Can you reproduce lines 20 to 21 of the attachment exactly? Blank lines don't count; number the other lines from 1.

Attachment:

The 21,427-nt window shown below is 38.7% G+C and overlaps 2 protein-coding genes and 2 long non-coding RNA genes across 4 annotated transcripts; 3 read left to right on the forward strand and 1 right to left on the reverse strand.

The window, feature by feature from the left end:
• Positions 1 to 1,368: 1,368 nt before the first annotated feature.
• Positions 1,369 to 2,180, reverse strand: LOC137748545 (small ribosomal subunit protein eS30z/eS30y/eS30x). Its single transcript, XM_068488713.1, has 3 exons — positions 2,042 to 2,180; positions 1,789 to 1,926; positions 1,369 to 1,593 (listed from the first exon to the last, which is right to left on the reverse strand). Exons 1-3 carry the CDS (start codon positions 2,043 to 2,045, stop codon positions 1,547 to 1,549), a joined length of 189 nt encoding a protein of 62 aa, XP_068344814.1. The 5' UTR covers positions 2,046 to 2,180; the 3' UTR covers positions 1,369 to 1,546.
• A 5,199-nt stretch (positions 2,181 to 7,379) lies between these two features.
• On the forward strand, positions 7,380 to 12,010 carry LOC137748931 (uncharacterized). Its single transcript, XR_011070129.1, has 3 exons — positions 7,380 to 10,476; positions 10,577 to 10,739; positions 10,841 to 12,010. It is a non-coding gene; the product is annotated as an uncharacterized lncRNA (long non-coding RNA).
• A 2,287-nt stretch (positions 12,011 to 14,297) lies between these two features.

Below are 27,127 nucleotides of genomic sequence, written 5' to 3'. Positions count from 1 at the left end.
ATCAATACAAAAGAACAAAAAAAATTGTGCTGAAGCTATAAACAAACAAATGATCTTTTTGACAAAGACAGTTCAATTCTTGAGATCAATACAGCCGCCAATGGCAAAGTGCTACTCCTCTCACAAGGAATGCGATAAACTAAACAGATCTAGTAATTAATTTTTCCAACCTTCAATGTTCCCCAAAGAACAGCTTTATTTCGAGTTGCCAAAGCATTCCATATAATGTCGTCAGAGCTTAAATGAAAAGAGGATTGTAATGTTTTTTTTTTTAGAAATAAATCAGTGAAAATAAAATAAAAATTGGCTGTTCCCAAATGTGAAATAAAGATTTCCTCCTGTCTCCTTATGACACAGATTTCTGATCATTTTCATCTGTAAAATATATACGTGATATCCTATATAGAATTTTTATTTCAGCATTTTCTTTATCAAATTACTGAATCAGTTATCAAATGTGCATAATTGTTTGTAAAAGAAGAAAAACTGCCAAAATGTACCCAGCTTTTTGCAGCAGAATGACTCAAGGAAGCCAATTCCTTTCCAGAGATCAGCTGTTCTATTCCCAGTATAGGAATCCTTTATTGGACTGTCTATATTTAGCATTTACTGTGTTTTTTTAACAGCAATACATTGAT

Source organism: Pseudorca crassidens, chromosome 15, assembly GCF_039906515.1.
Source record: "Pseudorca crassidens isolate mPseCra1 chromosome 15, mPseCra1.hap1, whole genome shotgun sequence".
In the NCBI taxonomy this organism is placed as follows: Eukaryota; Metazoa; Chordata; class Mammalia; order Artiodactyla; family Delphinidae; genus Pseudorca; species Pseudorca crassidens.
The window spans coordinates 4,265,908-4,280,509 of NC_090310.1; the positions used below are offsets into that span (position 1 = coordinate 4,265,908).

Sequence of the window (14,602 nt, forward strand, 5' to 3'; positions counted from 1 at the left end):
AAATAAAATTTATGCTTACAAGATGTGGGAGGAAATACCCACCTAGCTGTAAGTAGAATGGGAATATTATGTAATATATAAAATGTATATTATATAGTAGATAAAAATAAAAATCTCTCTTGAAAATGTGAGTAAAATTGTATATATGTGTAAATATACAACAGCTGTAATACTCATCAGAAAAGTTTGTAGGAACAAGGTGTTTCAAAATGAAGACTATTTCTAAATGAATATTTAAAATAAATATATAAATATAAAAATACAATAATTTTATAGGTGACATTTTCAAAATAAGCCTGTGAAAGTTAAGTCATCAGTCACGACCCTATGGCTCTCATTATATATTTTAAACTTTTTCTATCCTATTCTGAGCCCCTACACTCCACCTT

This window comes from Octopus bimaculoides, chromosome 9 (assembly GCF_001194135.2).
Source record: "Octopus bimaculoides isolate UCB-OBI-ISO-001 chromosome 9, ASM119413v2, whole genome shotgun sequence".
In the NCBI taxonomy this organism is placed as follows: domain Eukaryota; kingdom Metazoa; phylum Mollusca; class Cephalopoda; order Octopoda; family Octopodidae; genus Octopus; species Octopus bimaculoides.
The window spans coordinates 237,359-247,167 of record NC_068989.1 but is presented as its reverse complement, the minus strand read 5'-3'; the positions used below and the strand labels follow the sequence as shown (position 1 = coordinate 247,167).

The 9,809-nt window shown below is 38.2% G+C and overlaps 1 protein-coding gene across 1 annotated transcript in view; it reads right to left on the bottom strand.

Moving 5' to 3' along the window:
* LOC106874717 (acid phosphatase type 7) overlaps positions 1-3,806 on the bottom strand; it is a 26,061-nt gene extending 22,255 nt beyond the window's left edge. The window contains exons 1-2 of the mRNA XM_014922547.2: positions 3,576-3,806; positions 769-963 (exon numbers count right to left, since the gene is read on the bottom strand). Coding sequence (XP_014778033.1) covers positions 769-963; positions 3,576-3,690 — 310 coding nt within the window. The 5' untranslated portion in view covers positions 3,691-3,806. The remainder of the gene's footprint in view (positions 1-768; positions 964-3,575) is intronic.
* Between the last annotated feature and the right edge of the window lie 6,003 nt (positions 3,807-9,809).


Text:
The 9,809-nt window shown below is 38.2% G+C and overlaps 1 protein-coding gene across 1 annotated transcript in view; it reads right to left on the bottom strand.

Moving 5' to 3' along the window: